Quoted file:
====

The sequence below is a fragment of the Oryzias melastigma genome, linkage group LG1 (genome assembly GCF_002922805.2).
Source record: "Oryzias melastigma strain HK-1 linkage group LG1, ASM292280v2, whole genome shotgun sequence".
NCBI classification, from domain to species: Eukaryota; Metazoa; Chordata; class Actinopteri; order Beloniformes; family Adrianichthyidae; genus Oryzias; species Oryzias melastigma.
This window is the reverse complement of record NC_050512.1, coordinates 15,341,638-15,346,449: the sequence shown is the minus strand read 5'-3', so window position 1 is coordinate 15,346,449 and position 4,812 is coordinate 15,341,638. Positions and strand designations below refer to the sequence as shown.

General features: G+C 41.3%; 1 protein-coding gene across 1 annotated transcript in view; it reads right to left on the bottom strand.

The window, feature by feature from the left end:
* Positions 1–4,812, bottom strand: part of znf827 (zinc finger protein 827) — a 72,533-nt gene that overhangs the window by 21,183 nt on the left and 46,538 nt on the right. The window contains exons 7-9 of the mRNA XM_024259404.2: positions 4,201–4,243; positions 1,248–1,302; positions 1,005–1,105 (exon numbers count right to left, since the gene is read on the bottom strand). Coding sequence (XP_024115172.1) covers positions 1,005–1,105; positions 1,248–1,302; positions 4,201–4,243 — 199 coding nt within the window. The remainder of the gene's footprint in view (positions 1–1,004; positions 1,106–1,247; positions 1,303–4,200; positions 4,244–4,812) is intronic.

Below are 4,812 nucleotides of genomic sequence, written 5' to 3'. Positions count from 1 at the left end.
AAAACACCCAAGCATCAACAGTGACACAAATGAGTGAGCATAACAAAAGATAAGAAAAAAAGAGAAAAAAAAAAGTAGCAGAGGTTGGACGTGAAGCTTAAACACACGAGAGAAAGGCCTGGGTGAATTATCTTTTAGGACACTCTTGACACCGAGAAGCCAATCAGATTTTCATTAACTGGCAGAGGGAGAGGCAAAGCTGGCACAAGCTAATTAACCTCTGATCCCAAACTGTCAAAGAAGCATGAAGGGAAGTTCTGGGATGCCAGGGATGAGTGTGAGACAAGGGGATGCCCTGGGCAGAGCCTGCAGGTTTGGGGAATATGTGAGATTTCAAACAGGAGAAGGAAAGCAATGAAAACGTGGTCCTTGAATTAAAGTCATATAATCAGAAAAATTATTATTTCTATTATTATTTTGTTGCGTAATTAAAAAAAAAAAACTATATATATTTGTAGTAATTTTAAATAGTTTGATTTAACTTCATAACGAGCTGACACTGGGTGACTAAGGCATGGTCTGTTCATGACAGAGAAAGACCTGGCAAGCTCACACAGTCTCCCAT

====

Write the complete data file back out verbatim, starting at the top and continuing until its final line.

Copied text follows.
The sequence below is a fragment of the Oryzias melastigma genome, linkage group LG1 (genome assembly GCF_002922805.2).
Source record: "Oryzias melastigma strain HK-1 linkage group LG1, ASM292280v2, whole genome shotgun sequence".
NCBI classification, from domain to species: Eukaryota; Metazoa; Chordata; class Actinopteri; order Beloniformes; family Adrianichthyidae; genus Oryzias; species Oryzias melastigma.
This window is the reverse complement of record NC_050512.1, coordinates 15,341,638-15,346,449: the sequence shown is the minus strand read 5'-3', so window position 1 is coordinate 15,346,449 and position 4,812 is coordinate 15,341,638. Positions and strand designations below refer to the sequence as shown.

General features: G+C 41.3%; 1 protein-coding gene across 1 annotated transcript in view; it reads right to left on the bottom strand.

The window, feature by feature from the left end:
* Positions 1–4,812, bottom strand: part of znf827 (zinc finger protein 827) — a 72,533-nt gene that overhangs the window by 21,183 nt on the left and 46,538 nt on the right. The window contains exons 7-9 of the mRNA XM_024259404.2: positions 4,201–4,243; positions 1,248–1,302; positions 1,005–1,105 (exon numbers count right to left, since the gene is read on the bottom strand). Coding sequence (XP_024115172.1) covers positions 1,005–1,105; positions 1,248–1,302; positions 4,201–4,243 — 199 coding nt within the window. The remainder of the gene's footprint in view (positions 1–1,004; positions 1,106–1,247; positions 1,303–4,200; positions 4,244–4,812) is intronic.

Below are 4,812 nucleotides of genomic sequence, written 5' to 3'. Positions count from 1 at the left end.
AAAACACCCAAGCATCAACAGTGACACAAATGAGTGAGCATAACAAAAGATAAGAAAAAAAGAGAAAAAAAAAAGTAGCAGAGGTTGGACGTGAAGCTTAAACACACGAGAGAAAGGCCTGGGTGAATTATCTTTTAGGACACTCTTGACACCGAGAAGCCAATCAGATTTTCATTAACTGGCAGAGGGAGAGGCAAAGCTGGCACAAGCTAATTAACCTCTGATCCCAAACTGTCAAAGAAGCATGAAGGGAAGTTCTGGGATGCCAGGGATGAGTGTGAGACAAGGGGATGCCCTGGGCAGAGCCTGCAGGTTTGGGGAATATGTGAGATTTCAAACAGGAGAAGGAAAGCAATGAAAACGTGGTCCTTGAATTAAAGTCATATAATCAGAAAAATTATTATTTCTATTATTATTTTGTTGCGTAATTAAAAAAAAAAAACTATATATATTTGTAGTAATTTTAAATAGTTTGATTTAACTTCATAACGAGCTGACACTGGGTGACTAAGGCATGGTCTGTTCATGACAGAGAAAGACCTGGCAAGCTCACACAGTCTCCCAT